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Yes, a more natural approach to childbirth is encouraged, in that a vaginal delivery is considered the best for both mother and child; there are proven physical, hormonal and psychological advantages.
In fact, a planned CS at term is the safest way for a baby to come into the world. The small risk of respiratory problems is outweighed by lower risk of intrapartum oxygen deprivation and stillbirth. There is little evidence for the advantages you mention although women who had to have a CS could be more prone to psychological problems as they are made to feel like failures in our culture where giving birth naturally has become a personal achievement and C-sections are demonized without supporting evidence.
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  #26  
Old 13.07.2016, 00:34
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Re: Giving birth in Switzerland, did you get pain medicine ?

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In fact, a planned CS at term is the safest way for a baby to come into the world. The small risk of respiratory problems is outweighed by lower risk of intrapartum oxygen deprivation and stillbirth. There is little evidence for the advantages you mention although women who had to have a CS could be more prone to psychological problems as they are made to feel like failures in our culture where giving birth naturally has become a personal achievement and C-sections are demonized without supporting evidence.
What utter tosh.
It's a major operation with all the perils that involves for mother and child alike.
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  #27  
Old 13.07.2016, 01:04
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Re: Giving birth in Switzerland, did you get pain medicine ?

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What utter tosh.
It really is not.
'.... existing data suggests that elective cesarean delivery is associated with greater risk of neonatal respiratory morbidity and fetal laceration, and potentially decreased risk of brachial plexus injury, neonatal sepsis, intracranial hemorrhage, intrapartum asphyxia, and neonatal encephalopathy. Though neonatal deaths may be increased among infants delivered via elective cesarean, overall perinatal mortality may be reduced due to prevention of antepartum stillbirts...'

For the mother CS indeed is more dangerous. Therefore you might also claim it takes balls to accept the risks of a major operation for the sake of the safety of your baby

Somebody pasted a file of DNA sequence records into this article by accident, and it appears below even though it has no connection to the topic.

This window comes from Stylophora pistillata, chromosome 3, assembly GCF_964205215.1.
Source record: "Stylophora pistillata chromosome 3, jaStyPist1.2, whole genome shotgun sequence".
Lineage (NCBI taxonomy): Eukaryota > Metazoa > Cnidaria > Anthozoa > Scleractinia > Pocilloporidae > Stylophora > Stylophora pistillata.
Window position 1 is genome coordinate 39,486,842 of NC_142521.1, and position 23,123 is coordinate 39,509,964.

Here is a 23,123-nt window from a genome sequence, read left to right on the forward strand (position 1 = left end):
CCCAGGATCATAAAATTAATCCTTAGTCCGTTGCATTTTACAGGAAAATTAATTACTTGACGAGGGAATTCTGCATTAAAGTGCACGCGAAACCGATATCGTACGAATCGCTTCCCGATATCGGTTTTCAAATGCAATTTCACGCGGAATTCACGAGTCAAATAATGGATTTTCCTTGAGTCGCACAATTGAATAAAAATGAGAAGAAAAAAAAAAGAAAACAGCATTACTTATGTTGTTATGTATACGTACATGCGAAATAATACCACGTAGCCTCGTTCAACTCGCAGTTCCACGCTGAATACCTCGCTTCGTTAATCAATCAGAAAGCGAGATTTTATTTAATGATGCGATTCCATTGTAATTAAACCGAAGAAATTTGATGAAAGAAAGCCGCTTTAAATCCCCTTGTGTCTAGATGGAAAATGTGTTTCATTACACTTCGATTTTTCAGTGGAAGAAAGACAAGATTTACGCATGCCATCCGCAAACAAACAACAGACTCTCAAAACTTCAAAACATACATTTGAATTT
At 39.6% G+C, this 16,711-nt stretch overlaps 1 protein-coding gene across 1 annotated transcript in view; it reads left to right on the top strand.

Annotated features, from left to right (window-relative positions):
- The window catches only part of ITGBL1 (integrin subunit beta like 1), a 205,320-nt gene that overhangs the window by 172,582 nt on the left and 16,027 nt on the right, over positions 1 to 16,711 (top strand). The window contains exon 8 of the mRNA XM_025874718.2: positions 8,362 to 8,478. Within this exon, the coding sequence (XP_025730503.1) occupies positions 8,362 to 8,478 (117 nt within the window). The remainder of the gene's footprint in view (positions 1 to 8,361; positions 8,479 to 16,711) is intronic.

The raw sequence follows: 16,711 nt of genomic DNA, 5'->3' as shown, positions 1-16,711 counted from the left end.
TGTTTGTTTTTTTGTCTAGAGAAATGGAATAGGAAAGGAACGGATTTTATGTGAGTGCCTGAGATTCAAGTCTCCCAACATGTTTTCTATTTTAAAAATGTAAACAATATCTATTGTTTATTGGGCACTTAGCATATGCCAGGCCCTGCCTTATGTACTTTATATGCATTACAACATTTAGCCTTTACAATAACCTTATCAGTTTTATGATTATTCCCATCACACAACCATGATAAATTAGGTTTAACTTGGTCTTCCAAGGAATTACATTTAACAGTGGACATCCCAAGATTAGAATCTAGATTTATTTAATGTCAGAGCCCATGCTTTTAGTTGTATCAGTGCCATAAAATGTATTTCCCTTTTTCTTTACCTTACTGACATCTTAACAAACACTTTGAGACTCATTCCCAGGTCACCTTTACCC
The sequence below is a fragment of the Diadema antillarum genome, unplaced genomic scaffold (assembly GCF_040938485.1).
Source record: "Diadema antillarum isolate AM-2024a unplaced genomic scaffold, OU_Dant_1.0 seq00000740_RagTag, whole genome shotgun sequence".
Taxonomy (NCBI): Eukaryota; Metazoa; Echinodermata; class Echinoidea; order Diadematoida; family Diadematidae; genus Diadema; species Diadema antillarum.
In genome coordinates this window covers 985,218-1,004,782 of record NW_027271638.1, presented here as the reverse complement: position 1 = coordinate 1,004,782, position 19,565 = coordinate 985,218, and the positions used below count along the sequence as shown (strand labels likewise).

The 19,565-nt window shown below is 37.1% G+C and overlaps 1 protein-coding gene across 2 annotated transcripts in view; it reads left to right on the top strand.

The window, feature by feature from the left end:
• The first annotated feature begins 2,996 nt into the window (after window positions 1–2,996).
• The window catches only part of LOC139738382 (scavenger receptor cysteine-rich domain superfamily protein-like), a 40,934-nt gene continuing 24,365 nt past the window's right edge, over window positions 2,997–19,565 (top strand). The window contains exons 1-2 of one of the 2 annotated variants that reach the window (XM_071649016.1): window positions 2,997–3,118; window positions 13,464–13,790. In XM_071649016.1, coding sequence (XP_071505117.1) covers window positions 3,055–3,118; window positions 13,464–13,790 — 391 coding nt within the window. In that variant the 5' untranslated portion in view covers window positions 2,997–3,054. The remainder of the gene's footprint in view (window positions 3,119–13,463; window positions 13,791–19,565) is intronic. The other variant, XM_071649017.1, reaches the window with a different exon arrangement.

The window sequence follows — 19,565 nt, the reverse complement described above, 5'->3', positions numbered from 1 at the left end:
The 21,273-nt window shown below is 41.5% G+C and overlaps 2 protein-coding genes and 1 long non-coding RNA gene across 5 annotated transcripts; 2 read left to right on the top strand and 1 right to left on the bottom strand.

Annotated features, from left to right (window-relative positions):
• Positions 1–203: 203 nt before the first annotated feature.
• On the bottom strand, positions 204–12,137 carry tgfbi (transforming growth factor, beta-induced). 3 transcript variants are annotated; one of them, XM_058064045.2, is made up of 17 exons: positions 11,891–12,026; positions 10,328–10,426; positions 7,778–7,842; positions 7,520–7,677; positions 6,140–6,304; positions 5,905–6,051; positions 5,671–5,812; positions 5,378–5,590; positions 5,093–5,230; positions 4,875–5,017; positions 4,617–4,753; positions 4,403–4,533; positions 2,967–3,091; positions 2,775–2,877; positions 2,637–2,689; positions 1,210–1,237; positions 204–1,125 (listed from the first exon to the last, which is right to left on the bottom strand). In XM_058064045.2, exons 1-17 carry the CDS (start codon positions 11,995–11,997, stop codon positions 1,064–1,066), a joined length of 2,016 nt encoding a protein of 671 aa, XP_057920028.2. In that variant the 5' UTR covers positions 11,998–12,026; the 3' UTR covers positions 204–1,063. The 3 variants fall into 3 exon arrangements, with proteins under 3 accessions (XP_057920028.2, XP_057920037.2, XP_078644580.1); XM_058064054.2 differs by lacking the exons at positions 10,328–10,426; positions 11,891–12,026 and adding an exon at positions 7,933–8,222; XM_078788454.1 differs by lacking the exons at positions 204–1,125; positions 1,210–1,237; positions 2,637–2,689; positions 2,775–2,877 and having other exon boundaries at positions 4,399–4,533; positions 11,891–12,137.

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  #28  
Old 13.07.2016, 01:09
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Re: Giving birth in Switzerland, did you get pain medicine ?

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In fact, a planned CS at term is the safest way for a baby to come into the world. The small risk of respiratory problems is outweighed by lower risk of intrapartum oxygen deprivation and stillbirth. There is little evidence for the advantages you mention although women who had to have a CS could be more prone to psychological problems as they are made to feel like failures in our culture where giving birth naturally has become a personal achievement and C-sections are demonized without supporting evidence.


Bullcrap.


A C section is major abdominal surgery and has a lot of associated risks: not least the fact that recovery time can be longer than a vaginal birth. And in the UK at least you can't drive for around 6 weeks after.


Giving birth is an achievement - however the hell you do it.


For the record, I was adamant I didn't want an epidural but I had to for reasons I shan't bore you with, although by the time I was all ready to "go" it had worn off and they couldn't top up. Everything else had worn off too - cocodamol; pethadine, the gas and air, the bacon sandwiches...


Not the most fun I've ever had, but Little Rufus is pretty fabulous.
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  #29  
Old 13.07.2016, 01:15
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Re: Giving birth in Switzerland, did you get pain medicine ?

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Bullcrap.


A C section is major abdominal surgery and has a lot of associated risks: not least the fact that recovery time can be longer than a vaginal birth. And in the UK at least you can't drive for around 6 weeks after.

I said 'for the baby'
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Old 13.07.2016, 01:27
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Re: Giving birth in Switzerland, did you get pain medicine ?

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I said 'for the baby'




Still don't agree. Show me the studies. Actually, I'll bet 75 rappen and a stick of gum that there are equally weighted arguments for both sides.


If C-Sections were actually the best option, then surely us ladies should have been fitted with zips shortly after the Big Bang.*












*Pun intended.

Last edited by RufusB; 13.07.2016 at 02:03.
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  #31  
Old 13.07.2016, 01:47
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Re: Giving birth in Switzerland, did you get pain medicine ?